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Leon. Are these things spoken, or do I but dream? John. Sir, they are spoken, and these things are
Claud. Leonato, stand I here?
Leon. All this is fo; But what of this, my lord ?
daughter, And, by that fatherly and kindly power That
you bave in her, bid her answer truly. Leon. I charge thee do so, as thou art my child.
Hero. O God defend me! how I am beset! What kind of catechizing call you this ?
Claud. To make you answer truly to your name,
Hero, Is it not Hero? Who can blot that name With any just reproach ?
Claud. Marry, that can Hero;
Hero. I talk'd with no man at that hour, my lord.
Pedro. Why, then you are no maiden.-Leonato, I am sorry, you must hear. Upon mine honour, Myself, my brother, and this grieved count Did see her, hear her, at that hour last night Talk with a ruffian at her chamber-window; Who hath, indeed, most like a liberal villain,
-kindly power] That is, natural power. Kind'is naturl.
Johnson. '-liberal villain,) Liberal here, as in many places of these plays, means, frank beyond bonesly or decency. Free of congide. Dr. Warburton unnecessarily reads, illiberal. JOHNSON.
Confess'd the vile encounters they have had
John. Fie, fie! they are not to be nam’d, my lord,
Claud. O Hero! what a Hero hadst thou been,' If half thy outward graces had been plac’d About the thoughts and counsels of thy heart! But, fare thee well, most foul, most fair! farewel, Thou pure impiety, and impious purity ! For thee I'll lock up all the gates of love, And on my eye-lids shall conjecture hang, To turn all beauty into thoughts of harm; And never shall it more be gracious.
Leon. Hath no man's dagger here a point for me? Beat. Why, how now, cousin, wherefore sink you
down? John. Come, let us go: these things, come thus
to light, Smother her spirits up.
[Exeunt Don Pedro, Don Jobn, and Claudio. Bene. How doth the lady ?
Beai. Dead, I think; Help, uncle ;-
Leon. O fate! take not away thy heavy hand !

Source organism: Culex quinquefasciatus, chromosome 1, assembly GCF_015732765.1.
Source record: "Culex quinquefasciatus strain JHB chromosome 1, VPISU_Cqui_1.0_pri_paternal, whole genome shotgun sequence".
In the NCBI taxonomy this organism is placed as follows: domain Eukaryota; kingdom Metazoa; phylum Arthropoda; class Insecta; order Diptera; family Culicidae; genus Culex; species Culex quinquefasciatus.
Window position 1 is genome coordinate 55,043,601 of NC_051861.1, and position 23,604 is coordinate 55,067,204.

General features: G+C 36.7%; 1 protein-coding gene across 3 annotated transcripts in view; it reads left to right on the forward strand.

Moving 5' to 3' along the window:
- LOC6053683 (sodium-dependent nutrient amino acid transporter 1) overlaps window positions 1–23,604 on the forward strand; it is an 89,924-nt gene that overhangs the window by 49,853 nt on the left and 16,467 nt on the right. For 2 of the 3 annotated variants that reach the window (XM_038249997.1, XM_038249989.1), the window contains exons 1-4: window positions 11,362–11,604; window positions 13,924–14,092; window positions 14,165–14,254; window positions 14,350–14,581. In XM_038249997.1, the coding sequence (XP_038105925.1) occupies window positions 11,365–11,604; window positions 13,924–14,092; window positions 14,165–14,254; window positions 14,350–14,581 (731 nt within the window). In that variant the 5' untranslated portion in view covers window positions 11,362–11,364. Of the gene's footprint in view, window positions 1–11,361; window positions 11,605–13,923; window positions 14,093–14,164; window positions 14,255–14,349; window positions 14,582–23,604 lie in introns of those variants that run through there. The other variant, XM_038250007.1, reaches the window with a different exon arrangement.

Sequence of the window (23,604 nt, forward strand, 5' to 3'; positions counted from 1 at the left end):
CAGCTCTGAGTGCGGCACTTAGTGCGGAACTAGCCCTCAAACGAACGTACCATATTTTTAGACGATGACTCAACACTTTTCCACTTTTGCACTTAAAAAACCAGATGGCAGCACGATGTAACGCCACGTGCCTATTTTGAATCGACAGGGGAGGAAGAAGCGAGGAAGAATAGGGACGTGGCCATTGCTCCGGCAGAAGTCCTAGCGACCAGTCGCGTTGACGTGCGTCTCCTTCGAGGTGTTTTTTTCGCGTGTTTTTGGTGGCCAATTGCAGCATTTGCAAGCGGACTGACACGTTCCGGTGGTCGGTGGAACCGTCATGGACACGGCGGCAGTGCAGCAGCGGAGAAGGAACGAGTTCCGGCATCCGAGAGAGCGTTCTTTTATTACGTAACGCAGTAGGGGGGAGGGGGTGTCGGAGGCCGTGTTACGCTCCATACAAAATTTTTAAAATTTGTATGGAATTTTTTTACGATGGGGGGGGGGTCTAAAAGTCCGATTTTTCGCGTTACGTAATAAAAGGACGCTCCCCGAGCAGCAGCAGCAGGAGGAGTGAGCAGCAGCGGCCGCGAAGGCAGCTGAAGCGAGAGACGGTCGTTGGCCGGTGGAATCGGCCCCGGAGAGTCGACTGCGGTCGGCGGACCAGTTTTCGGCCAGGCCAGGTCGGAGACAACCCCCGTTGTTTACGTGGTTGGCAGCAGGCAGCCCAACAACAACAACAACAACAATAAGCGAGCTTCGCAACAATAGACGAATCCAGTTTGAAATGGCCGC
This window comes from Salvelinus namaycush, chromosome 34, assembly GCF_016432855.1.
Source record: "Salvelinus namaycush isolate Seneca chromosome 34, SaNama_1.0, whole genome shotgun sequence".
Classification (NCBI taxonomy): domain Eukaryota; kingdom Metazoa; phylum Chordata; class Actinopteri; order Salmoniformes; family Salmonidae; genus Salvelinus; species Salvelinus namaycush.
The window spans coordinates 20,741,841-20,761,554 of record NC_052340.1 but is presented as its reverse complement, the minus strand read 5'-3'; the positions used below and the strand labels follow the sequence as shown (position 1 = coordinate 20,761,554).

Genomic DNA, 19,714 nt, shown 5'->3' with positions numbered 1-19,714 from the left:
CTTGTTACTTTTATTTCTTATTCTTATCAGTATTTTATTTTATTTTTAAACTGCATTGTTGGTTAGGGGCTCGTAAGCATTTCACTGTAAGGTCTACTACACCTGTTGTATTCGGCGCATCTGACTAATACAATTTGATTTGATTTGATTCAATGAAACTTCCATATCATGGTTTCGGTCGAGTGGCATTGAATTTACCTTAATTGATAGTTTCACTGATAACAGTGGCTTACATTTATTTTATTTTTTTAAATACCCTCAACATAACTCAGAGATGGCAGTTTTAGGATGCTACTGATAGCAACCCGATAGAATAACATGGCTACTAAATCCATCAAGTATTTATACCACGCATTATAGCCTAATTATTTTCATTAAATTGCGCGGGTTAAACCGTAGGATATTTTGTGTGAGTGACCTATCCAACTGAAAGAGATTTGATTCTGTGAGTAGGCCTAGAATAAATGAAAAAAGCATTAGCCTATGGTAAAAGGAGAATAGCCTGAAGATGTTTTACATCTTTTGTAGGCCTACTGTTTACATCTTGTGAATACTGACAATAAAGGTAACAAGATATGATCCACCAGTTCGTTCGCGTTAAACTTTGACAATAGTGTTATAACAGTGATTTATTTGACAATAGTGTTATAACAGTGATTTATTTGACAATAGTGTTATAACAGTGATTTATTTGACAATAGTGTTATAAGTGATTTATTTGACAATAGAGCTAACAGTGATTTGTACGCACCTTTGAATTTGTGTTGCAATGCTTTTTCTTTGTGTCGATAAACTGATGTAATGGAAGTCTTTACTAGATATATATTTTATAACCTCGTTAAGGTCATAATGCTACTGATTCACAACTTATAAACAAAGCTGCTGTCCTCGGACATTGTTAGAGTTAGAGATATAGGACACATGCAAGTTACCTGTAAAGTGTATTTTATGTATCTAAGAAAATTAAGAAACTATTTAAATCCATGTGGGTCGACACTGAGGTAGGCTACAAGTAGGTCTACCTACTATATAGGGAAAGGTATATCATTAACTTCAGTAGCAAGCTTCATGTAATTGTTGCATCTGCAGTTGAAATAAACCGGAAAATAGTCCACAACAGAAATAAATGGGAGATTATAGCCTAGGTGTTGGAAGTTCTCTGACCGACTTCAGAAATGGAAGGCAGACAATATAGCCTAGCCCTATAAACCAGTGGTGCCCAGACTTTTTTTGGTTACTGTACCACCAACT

Beat. How now, cousin Hero ?
what a Hero had's thou been,] I am afraid here is intended a poor conceit upon the word Hero. JOHNSON.
Leon. Wherefore? Why, doth not every earthly
thing Cry shame upon her? Could she here deny The story that is printed in her blood ? Do not live, Hero; do not ope thine eyes: For did I think, thou would it not quickly die, Thought I, thy spirits were stronger than thy shames, Myself would on the rearward of reproaches Strike at thy life. Griev’dl, I had but one? Chid I for that at frugal nature's trame ? 3 O, one too much by thee! Why had I one ? Why ever wast thou lovely in my eyes? Why had I not, with charitable hand,
2 The story that is printed in ber blood?] That is, the forg whieh ber blushes discover to be true. Johnson.
Griev'd I, I bad but one ?
I've one too much by thee. -] The meaning of the second line, according to the present reading is this, Chid I at frugal nature that she sent me a girl and not a boy? But this is not what he chid nature for ; if he himself may be believed, it was because she had given him but one : and in that he owns he did foolishly, for he now finds he had one too much. He called her frugal, therefore, in giving him but one child. (For to call her so because the chose to send a girl rather than a boy would be ridiculous.) So that we must certainly read,